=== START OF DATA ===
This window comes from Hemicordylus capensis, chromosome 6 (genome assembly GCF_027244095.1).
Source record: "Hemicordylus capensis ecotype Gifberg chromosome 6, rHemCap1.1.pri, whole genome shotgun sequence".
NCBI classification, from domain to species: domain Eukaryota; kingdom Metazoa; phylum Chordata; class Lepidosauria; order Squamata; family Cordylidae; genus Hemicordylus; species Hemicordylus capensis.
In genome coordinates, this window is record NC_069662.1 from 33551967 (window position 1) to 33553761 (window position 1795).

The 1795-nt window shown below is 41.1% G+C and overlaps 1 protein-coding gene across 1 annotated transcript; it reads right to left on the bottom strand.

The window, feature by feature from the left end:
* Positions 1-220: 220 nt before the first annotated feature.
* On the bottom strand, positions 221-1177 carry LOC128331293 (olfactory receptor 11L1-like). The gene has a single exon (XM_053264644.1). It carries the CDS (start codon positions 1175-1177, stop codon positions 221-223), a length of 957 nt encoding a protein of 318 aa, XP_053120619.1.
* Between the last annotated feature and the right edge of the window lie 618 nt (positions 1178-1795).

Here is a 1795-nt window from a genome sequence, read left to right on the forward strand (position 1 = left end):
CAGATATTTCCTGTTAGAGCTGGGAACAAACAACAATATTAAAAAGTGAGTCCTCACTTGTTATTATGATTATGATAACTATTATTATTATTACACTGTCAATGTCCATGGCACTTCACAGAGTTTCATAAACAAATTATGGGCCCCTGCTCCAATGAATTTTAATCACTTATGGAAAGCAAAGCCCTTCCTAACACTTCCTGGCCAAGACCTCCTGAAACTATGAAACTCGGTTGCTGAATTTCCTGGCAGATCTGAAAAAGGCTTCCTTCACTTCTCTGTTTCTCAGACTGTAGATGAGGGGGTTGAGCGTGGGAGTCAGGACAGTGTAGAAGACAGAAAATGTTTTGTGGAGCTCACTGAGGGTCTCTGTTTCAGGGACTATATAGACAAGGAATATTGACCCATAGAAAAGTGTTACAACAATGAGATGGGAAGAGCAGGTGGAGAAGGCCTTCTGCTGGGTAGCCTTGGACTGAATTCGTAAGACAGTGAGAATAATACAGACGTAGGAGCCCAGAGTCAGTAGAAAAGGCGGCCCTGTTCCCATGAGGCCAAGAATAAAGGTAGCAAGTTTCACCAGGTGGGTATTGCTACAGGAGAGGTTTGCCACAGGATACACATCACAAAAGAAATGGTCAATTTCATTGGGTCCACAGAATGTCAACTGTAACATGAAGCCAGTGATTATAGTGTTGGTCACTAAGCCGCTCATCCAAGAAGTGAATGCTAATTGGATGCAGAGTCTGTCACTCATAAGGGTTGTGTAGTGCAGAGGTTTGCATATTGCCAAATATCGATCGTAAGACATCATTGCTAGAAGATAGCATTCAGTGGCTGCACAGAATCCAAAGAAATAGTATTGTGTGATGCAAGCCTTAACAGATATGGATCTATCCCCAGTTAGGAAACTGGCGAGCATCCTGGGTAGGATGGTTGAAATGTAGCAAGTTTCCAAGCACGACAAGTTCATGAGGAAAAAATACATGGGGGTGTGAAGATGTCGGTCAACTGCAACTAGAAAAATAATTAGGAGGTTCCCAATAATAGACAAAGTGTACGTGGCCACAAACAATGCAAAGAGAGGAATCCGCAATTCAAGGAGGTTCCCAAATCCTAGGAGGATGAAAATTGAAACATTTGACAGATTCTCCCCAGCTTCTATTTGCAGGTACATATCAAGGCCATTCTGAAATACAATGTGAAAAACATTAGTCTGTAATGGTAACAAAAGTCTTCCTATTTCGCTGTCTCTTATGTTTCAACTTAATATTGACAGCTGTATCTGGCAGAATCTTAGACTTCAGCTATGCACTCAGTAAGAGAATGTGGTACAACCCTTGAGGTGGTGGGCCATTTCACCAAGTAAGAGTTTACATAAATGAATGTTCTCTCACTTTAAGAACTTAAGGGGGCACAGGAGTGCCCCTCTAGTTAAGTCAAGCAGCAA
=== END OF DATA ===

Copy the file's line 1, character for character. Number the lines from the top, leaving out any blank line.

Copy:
This window comes from Hemicordylus capensis, chromosome 6 (genome assembly GCF_027244095.1).